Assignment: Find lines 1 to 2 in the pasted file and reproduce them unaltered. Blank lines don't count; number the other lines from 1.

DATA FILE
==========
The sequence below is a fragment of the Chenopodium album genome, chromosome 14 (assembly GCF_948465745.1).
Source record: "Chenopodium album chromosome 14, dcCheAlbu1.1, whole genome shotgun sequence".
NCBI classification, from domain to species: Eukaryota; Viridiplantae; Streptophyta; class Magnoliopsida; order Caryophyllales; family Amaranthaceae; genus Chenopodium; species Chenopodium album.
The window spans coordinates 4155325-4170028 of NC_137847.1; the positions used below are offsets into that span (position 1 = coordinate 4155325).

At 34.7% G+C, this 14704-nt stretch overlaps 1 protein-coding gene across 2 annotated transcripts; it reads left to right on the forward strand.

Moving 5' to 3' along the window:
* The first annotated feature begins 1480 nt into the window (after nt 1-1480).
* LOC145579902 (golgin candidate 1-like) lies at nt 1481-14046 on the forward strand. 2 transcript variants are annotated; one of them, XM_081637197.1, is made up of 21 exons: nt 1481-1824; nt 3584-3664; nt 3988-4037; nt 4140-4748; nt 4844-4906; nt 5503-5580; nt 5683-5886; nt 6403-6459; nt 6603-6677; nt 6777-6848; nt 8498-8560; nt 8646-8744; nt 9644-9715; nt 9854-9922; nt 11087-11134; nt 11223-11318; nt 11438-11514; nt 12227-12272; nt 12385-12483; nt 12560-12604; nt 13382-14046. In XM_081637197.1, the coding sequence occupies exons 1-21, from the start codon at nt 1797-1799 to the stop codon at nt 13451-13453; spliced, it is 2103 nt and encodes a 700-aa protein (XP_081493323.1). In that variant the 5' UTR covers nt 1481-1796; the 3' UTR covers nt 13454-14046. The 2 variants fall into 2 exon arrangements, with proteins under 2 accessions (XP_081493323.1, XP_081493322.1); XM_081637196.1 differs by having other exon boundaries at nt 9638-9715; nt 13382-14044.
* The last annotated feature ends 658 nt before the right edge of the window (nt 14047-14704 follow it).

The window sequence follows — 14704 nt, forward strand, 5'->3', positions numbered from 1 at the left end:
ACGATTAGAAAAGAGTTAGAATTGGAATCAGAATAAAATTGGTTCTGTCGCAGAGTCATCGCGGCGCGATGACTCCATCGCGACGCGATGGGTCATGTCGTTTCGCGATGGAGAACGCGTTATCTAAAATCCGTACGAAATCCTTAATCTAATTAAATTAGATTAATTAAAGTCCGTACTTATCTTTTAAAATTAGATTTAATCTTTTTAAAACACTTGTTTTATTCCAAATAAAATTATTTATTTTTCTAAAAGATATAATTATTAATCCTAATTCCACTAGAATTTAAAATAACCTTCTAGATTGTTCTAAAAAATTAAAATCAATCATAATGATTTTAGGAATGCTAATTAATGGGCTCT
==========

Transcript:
The sequence below is a fragment of the Chenopodium album genome, chromosome 14 (assembly GCF_948465745.1).
Source record: "Chenopodium album chromosome 14, dcCheAlbu1.1, whole genome shotgun sequence".